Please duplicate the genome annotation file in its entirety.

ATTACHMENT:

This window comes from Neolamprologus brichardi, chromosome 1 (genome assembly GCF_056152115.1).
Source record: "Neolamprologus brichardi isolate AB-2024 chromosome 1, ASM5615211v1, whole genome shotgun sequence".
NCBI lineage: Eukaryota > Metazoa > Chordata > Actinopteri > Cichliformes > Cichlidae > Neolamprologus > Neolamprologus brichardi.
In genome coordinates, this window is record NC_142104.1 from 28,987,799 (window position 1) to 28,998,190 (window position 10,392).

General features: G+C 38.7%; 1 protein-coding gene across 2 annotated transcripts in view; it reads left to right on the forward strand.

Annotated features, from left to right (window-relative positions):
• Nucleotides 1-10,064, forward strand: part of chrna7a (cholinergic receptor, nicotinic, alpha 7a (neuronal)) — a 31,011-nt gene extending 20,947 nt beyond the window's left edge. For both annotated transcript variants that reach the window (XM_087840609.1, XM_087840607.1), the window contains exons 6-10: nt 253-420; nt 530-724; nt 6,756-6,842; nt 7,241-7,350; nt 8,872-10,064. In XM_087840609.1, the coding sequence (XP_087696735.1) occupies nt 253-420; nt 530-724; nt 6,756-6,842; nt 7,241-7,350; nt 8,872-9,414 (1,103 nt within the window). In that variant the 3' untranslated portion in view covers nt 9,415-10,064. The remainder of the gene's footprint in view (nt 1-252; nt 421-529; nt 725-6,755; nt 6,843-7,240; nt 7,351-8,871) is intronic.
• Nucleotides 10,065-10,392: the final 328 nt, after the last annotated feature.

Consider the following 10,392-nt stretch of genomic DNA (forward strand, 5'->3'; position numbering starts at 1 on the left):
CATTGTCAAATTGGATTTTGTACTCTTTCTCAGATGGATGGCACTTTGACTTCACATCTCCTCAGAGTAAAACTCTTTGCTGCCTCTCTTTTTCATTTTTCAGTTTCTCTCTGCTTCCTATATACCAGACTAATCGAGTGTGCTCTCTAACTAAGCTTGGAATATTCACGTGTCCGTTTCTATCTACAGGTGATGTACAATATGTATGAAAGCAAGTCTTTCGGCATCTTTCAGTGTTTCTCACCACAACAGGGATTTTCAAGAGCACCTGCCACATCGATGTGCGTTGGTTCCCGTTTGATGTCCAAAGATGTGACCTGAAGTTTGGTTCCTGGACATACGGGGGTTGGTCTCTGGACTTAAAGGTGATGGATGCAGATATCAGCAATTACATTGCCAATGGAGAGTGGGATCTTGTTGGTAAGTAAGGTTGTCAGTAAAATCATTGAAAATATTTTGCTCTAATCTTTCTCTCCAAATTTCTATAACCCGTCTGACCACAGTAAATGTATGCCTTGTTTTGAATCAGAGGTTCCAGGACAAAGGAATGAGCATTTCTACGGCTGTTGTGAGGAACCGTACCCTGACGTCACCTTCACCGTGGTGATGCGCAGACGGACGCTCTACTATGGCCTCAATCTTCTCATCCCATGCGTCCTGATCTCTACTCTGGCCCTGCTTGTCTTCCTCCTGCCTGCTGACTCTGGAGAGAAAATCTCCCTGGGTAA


This window comes from Neolamprologus brichardi, chromosome 1 (genome assembly GCF_056152115.1).
Source record: "Neolamprologus brichardi isolate AB-2024 chromosome 1, ASM5615211v1, whole genome shotgun sequence".
NCBI lineage: Eukaryota > Metazoa > Chordata > Actinopteri > Cichliformes > Cichlidae > Neolamprologus > Neolamprologus brichardi.
In genome coordinates, this window is record NC_142104.1 from 28,987,799 (window position 1) to 28,998,190 (window position 10,392).

General features: G+C 38.7%; 1 protein-coding gene across 2 annotated transcripts in view; it reads left to right on the forward strand.

Annotated features, from left to right (window-relative positions):
• Nucleotides 1-10,064, forward strand: part of chrna7a (cholinergic receptor, nicotinic, alpha 7a (neuronal)) — a 31,011-nt gene extending 20,947 nt beyond the window's left edge. For both annotated transcript variants that reach the window (XM_087840609.1, XM_087840607.1), the window contains exons 6-10: nt 253-420; nt 530-724; nt 6,756-6,842; nt 7,241-7,350; nt 8,872-10,064. In XM_087840609.1, the coding sequence (XP_087696735.1) occupies nt 253-420; nt 530-724; nt 6,756-6,842; nt 7,241-7,350; nt 8,872-9,414 (1,103 nt within the window). In that variant the 3' untranslated portion in view covers nt 9,415-10,064. The remainder of the gene's footprint in view (nt 1-252; nt 421-529; nt 725-6,755; nt 6,843-7,240; nt 7,351-8,871) is intronic.
• Nucleotides 10,065-10,392: the final 328 nt, after the last annotated feature.

Consider the following 10,392-nt stretch of genomic DNA (forward strand, 5'->3'; position numbering starts at 1 on the left):
CATTGTCAAATTGGATTTTGTACTCTTTCTCAGATGGATGGCACTTTGACTTCACATCTCCTCAGAGTAAAACTCTTTGCTGCCTCTCTTTTTCATTTTTCAGTTTCTCTCTGCTTCCTATATACCAGACTAATCGAGTGTGCTCTCTAACTAAGCTTGGAATATTCACGTGTCCGTTTCTATCTACAGGTGATGTACAATATGTATGAAAGCAAGTCTTTCGGCATCTTTCAGTGTTTCTCACCACAACAGGGATTTTCAAGAGCACCTGCCACATCGATGTGCGTTGGTTCCCGTTTGATGTCCAAAGATGTGACCTGAAGTTTGGTTCCTGGACATACGGGGGTTGGTCTCTGGACTTAAAGGTGATGGATGCAGATATCAGCAATTACATTGCCAATGGAGAGTGGGATCTTGTTGGTAAGTAAGGTTGTCAGTAAAATCATTGAAAATATTTTGCTCTAATCTTTCTCTCCAAATTTCTATAACCCGTCTGACCACAGTAAATGTATGCCTTGTTTTGAATCAGAGGTTCCAGGACAAAGGAATGAGCATTTCTACGGCTGTTGTGAGGAACCGTACCCTGACGTCACCTTCACCGTGGTGATGCGCAGACGGACGCTCTACTATGGCCTCAATCTTCTCATCCCATGCGTCCTGATCTCTACTCTGGCCCTGCTTGTCTTCCTCCTGCCTGCTGACTCTGGAGAGAAAATCTCCCTGGGTAA